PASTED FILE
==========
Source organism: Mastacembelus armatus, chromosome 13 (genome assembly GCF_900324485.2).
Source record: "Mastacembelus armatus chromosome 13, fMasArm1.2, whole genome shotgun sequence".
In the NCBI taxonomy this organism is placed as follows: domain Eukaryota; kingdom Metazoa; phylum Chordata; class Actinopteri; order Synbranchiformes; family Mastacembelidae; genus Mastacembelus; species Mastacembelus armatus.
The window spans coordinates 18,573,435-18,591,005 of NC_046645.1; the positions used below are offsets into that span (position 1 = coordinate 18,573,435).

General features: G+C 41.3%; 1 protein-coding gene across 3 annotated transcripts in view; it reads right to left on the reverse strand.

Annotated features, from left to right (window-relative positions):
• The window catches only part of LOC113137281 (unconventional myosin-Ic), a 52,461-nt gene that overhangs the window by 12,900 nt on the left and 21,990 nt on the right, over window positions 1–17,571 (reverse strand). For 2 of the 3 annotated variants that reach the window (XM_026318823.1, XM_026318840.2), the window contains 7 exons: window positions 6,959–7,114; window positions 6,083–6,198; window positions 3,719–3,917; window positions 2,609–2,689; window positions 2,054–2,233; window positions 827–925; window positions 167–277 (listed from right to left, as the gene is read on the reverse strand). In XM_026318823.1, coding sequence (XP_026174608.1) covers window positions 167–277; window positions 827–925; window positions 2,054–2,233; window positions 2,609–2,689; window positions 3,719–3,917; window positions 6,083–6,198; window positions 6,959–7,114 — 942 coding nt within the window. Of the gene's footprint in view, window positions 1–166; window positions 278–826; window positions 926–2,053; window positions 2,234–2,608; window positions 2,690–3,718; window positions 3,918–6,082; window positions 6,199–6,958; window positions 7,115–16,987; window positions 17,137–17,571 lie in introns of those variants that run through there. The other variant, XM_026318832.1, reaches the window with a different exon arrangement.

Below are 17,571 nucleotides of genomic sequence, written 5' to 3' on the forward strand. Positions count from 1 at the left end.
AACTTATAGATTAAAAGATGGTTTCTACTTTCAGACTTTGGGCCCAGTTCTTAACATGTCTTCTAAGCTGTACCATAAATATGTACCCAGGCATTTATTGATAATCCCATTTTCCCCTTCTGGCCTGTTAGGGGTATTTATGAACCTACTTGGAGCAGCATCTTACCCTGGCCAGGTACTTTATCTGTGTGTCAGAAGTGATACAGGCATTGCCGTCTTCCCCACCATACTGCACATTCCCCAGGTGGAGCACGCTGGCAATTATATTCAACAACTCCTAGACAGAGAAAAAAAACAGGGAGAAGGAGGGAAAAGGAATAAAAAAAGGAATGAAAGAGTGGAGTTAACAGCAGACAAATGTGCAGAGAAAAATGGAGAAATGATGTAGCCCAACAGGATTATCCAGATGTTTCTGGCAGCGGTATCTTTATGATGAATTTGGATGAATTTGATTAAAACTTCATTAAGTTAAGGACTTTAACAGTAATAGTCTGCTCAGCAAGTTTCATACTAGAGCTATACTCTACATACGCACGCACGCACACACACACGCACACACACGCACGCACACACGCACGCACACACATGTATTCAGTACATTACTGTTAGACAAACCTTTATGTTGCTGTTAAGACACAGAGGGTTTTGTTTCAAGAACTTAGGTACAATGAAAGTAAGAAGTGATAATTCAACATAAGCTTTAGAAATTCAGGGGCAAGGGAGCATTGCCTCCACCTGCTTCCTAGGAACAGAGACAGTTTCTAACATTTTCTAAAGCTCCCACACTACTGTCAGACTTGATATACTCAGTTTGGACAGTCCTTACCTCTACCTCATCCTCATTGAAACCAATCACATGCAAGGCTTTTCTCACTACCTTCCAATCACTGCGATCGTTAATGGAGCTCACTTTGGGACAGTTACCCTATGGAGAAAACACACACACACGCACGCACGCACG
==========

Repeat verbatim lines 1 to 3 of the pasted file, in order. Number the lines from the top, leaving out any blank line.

Source organism: Mastacembelus armatus, chromosome 13 (genome assembly GCF_900324485.2).
Source record: "Mastacembelus armatus chromosome 13, fMasArm1.2, whole genome shotgun sequence".
In the NCBI taxonomy this organism is placed as follows: domain Eukaryota; kingdom Metazoa; phylum Chordata; class Actinopteri; order Synbranchiformes; family Mastacembelidae; genus Mastacembelus; species Mastacembelus armatus.